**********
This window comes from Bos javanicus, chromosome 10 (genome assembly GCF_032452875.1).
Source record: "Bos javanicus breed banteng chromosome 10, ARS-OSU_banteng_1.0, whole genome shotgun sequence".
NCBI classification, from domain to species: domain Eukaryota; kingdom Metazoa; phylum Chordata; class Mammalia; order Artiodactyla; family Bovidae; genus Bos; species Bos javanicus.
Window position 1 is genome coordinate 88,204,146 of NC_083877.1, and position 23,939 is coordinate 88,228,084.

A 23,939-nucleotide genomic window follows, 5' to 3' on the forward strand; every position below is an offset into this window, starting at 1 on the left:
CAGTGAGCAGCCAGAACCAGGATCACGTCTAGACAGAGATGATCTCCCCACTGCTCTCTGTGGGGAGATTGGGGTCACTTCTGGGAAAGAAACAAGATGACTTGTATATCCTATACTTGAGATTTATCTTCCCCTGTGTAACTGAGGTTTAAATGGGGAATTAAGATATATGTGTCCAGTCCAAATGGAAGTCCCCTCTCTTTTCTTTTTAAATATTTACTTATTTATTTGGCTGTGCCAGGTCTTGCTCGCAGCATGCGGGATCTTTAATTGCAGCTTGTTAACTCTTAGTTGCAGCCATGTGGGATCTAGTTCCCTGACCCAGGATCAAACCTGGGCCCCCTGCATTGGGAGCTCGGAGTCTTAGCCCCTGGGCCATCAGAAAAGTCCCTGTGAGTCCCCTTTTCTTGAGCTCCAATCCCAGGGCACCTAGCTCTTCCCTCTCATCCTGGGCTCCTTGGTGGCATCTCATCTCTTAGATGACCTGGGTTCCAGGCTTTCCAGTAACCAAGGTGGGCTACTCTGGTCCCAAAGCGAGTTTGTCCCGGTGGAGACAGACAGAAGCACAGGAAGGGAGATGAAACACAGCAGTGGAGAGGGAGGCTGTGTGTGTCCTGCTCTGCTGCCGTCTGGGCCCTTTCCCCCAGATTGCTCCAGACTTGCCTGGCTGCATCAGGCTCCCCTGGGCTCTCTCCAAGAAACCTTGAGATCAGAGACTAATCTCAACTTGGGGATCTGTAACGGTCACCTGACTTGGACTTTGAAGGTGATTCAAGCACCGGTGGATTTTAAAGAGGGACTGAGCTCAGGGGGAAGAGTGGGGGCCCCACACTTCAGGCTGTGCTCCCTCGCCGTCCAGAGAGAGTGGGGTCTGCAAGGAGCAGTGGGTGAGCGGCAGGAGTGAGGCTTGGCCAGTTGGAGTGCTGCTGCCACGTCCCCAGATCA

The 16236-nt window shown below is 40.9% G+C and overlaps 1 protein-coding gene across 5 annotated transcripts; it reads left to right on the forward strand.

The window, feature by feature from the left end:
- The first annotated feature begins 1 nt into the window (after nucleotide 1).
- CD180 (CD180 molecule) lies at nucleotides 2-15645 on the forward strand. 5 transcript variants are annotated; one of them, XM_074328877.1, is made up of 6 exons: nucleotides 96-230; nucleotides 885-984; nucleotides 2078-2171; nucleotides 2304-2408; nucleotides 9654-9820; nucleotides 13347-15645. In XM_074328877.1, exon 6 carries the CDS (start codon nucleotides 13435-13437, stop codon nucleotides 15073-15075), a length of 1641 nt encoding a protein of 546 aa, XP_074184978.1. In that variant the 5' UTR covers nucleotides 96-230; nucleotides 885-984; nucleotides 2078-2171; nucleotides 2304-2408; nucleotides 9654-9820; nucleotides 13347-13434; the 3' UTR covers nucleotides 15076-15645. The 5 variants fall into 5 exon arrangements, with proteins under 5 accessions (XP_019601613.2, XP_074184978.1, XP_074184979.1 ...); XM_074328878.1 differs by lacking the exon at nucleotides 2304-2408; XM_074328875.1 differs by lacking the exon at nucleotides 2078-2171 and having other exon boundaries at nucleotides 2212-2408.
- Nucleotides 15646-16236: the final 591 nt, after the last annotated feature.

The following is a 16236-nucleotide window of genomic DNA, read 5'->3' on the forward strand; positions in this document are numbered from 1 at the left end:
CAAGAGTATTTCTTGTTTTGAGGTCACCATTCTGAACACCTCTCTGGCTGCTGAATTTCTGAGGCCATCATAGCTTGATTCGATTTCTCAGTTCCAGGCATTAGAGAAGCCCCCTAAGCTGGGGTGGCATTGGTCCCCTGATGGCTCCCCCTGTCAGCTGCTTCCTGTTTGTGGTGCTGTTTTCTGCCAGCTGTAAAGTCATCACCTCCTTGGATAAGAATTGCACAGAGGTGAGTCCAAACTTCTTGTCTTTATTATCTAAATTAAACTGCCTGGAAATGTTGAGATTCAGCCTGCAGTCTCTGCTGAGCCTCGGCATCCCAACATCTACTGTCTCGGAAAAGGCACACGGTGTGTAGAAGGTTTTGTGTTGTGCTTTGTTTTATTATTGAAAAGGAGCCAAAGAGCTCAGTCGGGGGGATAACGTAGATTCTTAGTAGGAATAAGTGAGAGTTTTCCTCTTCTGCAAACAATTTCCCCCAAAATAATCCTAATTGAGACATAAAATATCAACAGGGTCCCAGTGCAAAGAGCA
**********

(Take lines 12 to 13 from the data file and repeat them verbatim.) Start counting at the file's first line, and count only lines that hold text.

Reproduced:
The following is a 16236-nucleotide window of genomic DNA, read 5'->3' on the forward strand; positions in this document are numbered from 1 at the left end:
CAAGAGTATTTCTTGTTTTGAGGTCACCATTCTGAACACCTCTCTGGCTGCTGAATTTCTGAGGCCATCATAGCTTGATTCGATTTCTCAGTTCCAGGCATTAGAGAAGCCCCCTAAGCTGGGGTGGCATTGGTCCCCTGATGGCTCCCCCTGTCAGCTGCTTCCTGTTTGTGGTGCTGTTTTCTGCCAGCTGTAAAGTCATCACCTCCTTGGATAAGAATTGCACAGAGGTGAGTCCAAACTTCTTGTCTTTATTATCTAAATTAAACTGCCTGGAAATGTTGAGATTCAGCCTGCAGTCTCTGCTGAGCCTCGGCATCCCAACATCTACTGTCTCGGAAAAGGCACACGGTGTGTAGAAGGTTTTGTGTTGTGCTTTGTTTTATTATTGAAAAGGAGCCAAAGAGCTCAGTCGGGGGGATAACGTAGATTCTTAGTAGGAATAAGTGAGAGTTTTCCTCTTCTGCAAACAATTTCCCCCAAAATAATCCTAATTGAGACATAAAATATCAACAGGGTCCCAGTGCAAAGAGCA